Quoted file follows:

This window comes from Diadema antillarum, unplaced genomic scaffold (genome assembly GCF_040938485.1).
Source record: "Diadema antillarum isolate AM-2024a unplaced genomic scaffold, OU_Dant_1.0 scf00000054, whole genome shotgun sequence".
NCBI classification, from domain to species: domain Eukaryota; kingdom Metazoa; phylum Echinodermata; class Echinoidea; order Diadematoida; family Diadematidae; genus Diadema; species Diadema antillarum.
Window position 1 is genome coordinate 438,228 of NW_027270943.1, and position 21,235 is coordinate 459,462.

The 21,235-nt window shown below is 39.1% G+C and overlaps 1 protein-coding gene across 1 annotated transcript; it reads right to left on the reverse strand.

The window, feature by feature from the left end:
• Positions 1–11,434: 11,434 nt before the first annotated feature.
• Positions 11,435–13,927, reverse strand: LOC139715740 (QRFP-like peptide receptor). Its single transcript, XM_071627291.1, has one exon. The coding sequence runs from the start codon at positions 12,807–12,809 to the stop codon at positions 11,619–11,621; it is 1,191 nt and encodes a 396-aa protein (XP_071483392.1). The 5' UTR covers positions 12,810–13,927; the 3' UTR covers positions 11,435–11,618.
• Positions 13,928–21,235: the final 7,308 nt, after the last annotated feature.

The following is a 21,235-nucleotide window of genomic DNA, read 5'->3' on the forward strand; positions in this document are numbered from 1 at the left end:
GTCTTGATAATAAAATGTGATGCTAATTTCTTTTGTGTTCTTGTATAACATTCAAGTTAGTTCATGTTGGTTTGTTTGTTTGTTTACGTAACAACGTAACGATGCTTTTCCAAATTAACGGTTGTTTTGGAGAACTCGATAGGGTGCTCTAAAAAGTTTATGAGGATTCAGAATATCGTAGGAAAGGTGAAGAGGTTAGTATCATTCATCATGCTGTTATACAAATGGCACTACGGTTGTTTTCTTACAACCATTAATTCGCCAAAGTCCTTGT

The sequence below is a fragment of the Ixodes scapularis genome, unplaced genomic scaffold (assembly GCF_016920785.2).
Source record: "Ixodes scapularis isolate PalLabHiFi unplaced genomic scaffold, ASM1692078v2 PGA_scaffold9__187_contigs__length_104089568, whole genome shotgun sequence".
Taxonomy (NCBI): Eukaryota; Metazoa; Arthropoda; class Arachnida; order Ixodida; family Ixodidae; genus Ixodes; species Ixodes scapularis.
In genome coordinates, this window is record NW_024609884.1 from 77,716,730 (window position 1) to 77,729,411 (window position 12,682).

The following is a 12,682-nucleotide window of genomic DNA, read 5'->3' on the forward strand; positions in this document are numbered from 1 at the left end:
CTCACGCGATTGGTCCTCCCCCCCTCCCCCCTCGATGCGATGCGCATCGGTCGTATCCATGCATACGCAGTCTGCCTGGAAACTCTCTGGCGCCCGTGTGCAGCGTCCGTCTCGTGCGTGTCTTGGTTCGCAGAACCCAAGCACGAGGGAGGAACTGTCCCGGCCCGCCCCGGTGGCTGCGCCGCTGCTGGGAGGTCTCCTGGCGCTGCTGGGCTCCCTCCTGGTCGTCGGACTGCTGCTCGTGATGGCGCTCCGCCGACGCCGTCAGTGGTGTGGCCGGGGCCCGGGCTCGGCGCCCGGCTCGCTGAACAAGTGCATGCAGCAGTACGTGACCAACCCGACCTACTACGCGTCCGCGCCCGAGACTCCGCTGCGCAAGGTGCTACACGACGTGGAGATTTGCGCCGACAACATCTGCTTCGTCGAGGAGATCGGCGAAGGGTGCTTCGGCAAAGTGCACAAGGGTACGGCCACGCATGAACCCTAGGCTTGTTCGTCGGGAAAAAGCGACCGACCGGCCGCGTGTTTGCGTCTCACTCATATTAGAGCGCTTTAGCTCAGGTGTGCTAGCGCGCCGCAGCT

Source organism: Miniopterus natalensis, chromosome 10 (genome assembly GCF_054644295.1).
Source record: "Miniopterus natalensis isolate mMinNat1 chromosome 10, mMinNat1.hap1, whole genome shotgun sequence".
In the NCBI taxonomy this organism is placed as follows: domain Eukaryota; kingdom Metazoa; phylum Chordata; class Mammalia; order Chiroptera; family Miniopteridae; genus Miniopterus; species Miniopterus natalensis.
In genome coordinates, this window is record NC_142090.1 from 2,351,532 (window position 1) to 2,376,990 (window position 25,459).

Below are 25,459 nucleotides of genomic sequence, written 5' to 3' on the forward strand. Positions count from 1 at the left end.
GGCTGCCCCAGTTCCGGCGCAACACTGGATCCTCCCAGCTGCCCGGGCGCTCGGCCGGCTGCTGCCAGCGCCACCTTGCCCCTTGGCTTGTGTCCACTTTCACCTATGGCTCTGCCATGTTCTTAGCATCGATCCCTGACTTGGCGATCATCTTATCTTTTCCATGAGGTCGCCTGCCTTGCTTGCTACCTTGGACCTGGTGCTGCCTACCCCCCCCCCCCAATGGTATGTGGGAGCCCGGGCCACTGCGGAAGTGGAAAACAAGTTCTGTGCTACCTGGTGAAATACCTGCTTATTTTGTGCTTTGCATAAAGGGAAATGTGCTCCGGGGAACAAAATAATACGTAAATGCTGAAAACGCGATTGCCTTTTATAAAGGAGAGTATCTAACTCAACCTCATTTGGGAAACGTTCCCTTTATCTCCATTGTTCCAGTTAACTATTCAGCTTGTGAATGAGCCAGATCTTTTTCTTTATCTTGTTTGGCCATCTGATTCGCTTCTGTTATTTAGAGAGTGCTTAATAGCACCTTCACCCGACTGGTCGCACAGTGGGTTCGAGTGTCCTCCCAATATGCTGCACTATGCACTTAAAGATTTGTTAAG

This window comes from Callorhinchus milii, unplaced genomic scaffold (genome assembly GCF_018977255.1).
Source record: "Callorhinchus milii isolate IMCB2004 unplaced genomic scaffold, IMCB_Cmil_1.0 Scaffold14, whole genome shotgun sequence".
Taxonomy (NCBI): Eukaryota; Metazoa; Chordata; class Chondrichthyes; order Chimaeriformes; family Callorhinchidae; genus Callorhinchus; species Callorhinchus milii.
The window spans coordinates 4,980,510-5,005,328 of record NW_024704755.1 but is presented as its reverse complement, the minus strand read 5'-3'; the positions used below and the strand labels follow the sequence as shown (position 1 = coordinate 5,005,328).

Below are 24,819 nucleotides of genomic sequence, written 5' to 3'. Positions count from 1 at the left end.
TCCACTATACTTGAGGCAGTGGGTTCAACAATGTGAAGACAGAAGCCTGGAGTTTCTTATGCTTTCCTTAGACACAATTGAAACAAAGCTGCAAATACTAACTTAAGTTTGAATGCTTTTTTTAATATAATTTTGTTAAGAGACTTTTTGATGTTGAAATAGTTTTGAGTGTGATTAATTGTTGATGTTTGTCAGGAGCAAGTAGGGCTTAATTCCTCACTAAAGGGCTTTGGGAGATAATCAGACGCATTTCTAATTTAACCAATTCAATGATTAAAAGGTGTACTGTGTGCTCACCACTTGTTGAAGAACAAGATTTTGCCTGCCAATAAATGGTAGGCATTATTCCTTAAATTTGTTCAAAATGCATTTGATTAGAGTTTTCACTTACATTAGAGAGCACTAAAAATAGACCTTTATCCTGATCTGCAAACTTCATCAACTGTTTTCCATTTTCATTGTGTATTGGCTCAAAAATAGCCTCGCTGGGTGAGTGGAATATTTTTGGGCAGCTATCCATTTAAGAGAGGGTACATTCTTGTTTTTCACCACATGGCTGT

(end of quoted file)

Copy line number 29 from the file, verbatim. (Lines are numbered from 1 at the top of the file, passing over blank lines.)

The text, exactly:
TCCACTATACTTGAGGCAGTGGGTTCAACAATGTGAAGACAGAAGCCTGGAGTTTCTTATGCTTTCCTTAGACACAATTGAAACAAAGCTGCAAATACTAACTTAAGTTTGAATGCTTTTTTTAATATAATTTTGTTAAGAGACTTTTTGATGTTGAAATAGTTTTGAGTGTGATTAATTGTTGATGTTTGTCAGGAGCAAGTAGGGCTTAATTCCTCACTAAAGGGCTTTGGGAGATAATCAGACGCATTTCTAATTTAACCAATTCAATGATTAAAAGGTGTACTGTGTGCTCACCACTTGTTGAAGAACAAGATTTTGCCTGCCAATAAATGGTAGGCATTATTCCTTAAATTTGTTCAAAATGCATTTGATTAGAGTTTTCACTTACATTAGAGAGCACTAAAAATAGACCTTTATCCTGATCTGCAAACTTCATCAACTGTTTTCCATTTTCATTGTGTATTGGCTCAAAAATAGCCTCGCTGGGTGAGTGGAATATTTTTGGGCAGCTATCCATTTAAGAGAGGGTACATTCTTGTTTTTCACCACATGGCTGT